Beliefnet
Q: I am 31 years old and my husband is 32. We have been married for four years now. We have never had sex. Never. Nothing at all. My husband ingests too much tension and anxiety in his job, finances, and our relationship. We tried to engage in intercourse a couple of times when we were first married, but he couldn't get excited enough to penetrate me. Then we started making excuses as to why we couldn't do it. It became a stigma for us.

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We don't talk about it. We know it is at the back of our minds but don't make any efforts to reach out to each other. I desperately want sex and babies, not simply for the sake of sex but as a bonding experience with my husband. I love him, but I am frustrated. I'm tempted to make nasty comments, but I don't want to hurt him. I seriously think he's scared of trying and failing now.

I did mention sex a few weeks back, and he apologized and said we will start trying tomorrow. That was the end of it. It's making me very moody and even unsatisfied in my job. I feel like asking him for support in getting artificial insemination at times, as a last resort. Please, how do I help him and my marriage?
--Awaiting Guidance Anxiously

Dear Awaiting,
The cessation of sexual intimacy between a husband and a wife is, according to Jewish law, a functional termination of a marriage. Understand, sexual intimacy is not just a carnal act for procreation or for physical pleasure. It is the ultimate act of fusion that a husband and wife can ever possibly have. It is the glue that holds a marriage together. Sex is the act that brings in its wake an overwhelming tidal wave of positive emotion that is capable of sewing a husband and wife together as one flesh.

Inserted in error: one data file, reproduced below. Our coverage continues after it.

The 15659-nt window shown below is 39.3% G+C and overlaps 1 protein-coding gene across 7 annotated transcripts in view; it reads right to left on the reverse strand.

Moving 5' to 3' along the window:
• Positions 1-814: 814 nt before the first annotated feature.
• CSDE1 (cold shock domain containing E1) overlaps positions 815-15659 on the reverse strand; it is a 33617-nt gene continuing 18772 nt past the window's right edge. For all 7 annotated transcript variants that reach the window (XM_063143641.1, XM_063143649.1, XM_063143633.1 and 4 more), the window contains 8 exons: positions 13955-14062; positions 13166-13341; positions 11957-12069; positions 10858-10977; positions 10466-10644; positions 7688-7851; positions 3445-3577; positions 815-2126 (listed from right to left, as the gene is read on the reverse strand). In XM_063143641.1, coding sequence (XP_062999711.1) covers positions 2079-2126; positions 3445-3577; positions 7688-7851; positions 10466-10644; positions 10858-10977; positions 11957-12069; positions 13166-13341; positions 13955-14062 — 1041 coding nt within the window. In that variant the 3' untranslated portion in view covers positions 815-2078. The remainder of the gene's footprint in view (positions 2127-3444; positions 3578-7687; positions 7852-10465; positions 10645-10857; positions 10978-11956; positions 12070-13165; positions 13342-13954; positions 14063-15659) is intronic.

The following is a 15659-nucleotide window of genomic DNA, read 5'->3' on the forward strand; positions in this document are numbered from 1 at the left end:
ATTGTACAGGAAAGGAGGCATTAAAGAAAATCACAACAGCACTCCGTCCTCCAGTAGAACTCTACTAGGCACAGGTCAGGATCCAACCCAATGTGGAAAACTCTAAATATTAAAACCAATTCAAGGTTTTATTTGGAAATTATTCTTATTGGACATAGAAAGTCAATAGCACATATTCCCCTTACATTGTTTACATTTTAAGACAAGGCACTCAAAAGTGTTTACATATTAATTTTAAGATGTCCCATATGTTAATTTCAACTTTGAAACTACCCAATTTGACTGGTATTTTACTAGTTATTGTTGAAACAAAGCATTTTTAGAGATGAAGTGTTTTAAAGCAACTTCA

Your situation, where the "consummation" of the marriage never occurred in the first place, is an unusual one. And yet, you are not alone. Indeed, I have encountered similar situations several times in my years of counseling married couples. In the past and now, my response has always been this: I do not believe that a husband and a wife should leave each other as a result of the toils that will inevitably exist within a marriage, be they a bad temper, impotence, depression, and so on. The problem itself is not reason enough to terminate the commitment of marriage. But their unwillingness to do anything about it is. If the partner dealing with the problem is not willing to take measures in order to solve this problem, then the marriage commitment itself is being breached.

Thus, in any such situation it is imperative that both partners be willing and open to change for the better. In your case, this means that you and your husband must see a sex therapist together. Not only will this shed light upon the problem and be a first step to solving it, but it is a tangible renewal of the wedding vows--a literal example that the love and dedication you and your husband have for each other will endure challenges and trials and that the love itself is worth the toil. If he is not willing to do this, then he has not committed to a marriage at all.

A marriage without physical intimacy is not natural. I do not say this to chastise or embarrass, I am merely stating a human truth. Like an anorexic who refuses to eat, a marriage without the sustenance gained through sexual and physical sharing is lacking in essential nutrients that it needs to thrive and prosper. As a result, it is severely undernourished. This is what is happening to your marriage. It is wasting away to a mere shell.

Finally, if your husband exhibits a commitment and willingness to change, that should in turn inspire you to committing to facilitating this very change. This means speaking up and holding him to his marriage vows. It does not mean bringing it up once and then never mentioning it again for fear of offending him. You are both backing down from all that makes marriage wonderful and essential. Stop being so fearful. You owe this to yourself, your husband, and, G-d willing, to the children you will have in the future. If, on the other hand, your husband remains reluctant and unwilling to seek change, then leaving the marriage will not even be leaving the marriage, as your marriage will sadly have functionally terminated anyway.

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